Hamilton County Democrats Dump Sheriff Jim Neil In Favor Of McGuffey In Primary
Hamilton County Democratic Party leaders did something Saturday morning that is extremely rare in local politics – they yanked the party endorsement of an incumbent elected official – in this case, Sheriff Jim Neil.
Instead, they gave the endorsement to one of Neil's former top officers, Charmaine McGuffey.
A little over 100 members of the party's executive committee showed up at the Laborers Union Hall in Evanston on a very cold and rainy Saturday morning to endorse its slate of candidates for the March 17 primary election.
The Democrats saved the most contentious decision for last – the endorsement of a candidate for sheriff.
Britt Born, a co-chair of the committee that screened candidates for county offices and made recommendations to the executive committee, said the party always first considers its incumbent candidates for endorsement.
But in the case of Neil, the nominating committee was concerned about Neil showing up front and center with President Trump at a rally in Butler County; his close friendship with the conservative, Trump-backing sheriff of Butler County, Richard K. Jones; and the issues about Neil's views on racial disparities in the jail and issues with LGBTQ people, of whom McGuffey is one.
The final voice vote of the executive committee to give the endorsement to McGuffey was not close. It came after a number of speakers got up and made impassioned two-minute speeches for and against Neil.
The two candidates spoke as well.
Two Cincinnati council members – P.G. Sittenfeld and Chris Seelbach – spoke in favor of McGuffey, as did Clerk of Courts Aftab Pureval.
"She really does live the values of the Democratic Party,'' Pureval said. "She is a leader for the LGBTQ community. This is historic. We have the opportunity here to elect the first woman to this office in Hamilton County history."
Cincinnati Mayor John Cranley said Neil has earned an endorsement from the party, saying that, "at the minimum," the party should go with a "no endorsement" in the sheriff's race.
The Republicans are running Cincinnati police lieutenant Bruce Hoffbauer for sheriff.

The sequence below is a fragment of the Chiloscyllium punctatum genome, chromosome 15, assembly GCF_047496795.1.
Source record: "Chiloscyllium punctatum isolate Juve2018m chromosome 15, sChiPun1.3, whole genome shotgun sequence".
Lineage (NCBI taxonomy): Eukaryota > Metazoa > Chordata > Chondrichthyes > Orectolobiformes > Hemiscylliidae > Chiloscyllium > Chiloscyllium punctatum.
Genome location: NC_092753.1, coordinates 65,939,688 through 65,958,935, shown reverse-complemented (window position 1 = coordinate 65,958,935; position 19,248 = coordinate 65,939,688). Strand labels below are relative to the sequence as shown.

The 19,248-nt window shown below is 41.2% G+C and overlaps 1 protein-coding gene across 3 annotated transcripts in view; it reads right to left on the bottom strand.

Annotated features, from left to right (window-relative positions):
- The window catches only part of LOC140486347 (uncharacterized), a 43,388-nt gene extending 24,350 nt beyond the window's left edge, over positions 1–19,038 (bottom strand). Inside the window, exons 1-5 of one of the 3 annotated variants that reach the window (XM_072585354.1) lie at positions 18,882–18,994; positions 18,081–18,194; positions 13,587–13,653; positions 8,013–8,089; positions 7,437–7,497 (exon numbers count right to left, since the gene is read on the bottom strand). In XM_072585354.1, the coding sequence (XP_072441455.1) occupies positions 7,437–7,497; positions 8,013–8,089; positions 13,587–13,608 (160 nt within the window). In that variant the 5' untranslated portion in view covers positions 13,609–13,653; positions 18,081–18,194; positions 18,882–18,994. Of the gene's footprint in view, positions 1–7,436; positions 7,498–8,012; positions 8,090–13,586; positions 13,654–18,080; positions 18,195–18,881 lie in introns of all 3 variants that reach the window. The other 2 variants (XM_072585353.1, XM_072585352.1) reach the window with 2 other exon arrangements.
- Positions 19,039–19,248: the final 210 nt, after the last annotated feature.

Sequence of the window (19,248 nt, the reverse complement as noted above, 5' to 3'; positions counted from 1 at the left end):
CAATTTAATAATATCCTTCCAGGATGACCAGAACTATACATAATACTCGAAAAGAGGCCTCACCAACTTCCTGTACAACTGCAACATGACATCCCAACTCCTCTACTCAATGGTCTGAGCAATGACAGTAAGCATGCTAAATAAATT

The slate included a number of incumbents – like Clerk of Courts Aftab Pureval and Coroner Lakshmi Sammarco – along with a number of non-incumbents who have no primary election opposition.
But they do have a number of contested primaries on the March 17 ballot; and the executive committee endorsed candidates in a number of them.
One glaring exception was the Democratic primary for the seat of County Commissioner Todd Portune, who is seriously ill with cancer and left office at the end of 2019.
Last week, the party's central committee voted to make Victoria Parks, Portune's chief of staff, his replacement to serve out the remainder of Portune's term in 2020.
But there are three Democrats on the ballot in the March primary – former state representative and Cincinnati vice mayor Alicia Reece, former state representative Connie Pillich and Kelli Prather, who has run with no success in a city council race and a U.S. Senate primary.
Born, a co-chair, told the executive committee that the nominating committee came down to a choice between Pillich and Reece; and decided to recommend no endorsement for commissioner.
That set off a long debate, and a demand by Reece that she be allowed to speak.
The committee opened up discussion again and Reece spoke, saying she is "the most qualified candidate" and that if she loses the primary there will be no African American women on the ballot for the Democrats.
But she said she was willing to live with a "no endorsement."
"I will take my case to the people,'' Reece said.
Pillich reminded the executive committee that, last November, after he announced he would not be running for re-election, Portune said he wanted to see her elected.
"I do bring the endorsement of Todd Portune, Commissioner Denise Driehaus and Commission Victoria Parks,'' Pillich said.
In other races, the Democrats endorsed a former municipal court judge Fanon Rucker for Hamilton County prosecutor against first-time candidate Gabe Davis.
The nominating committee, Born said, feels Davis "has a bright future as a candidate," but decided that the more experienced Rucker has a better chance of defeating GOP incumbent Joe Deters.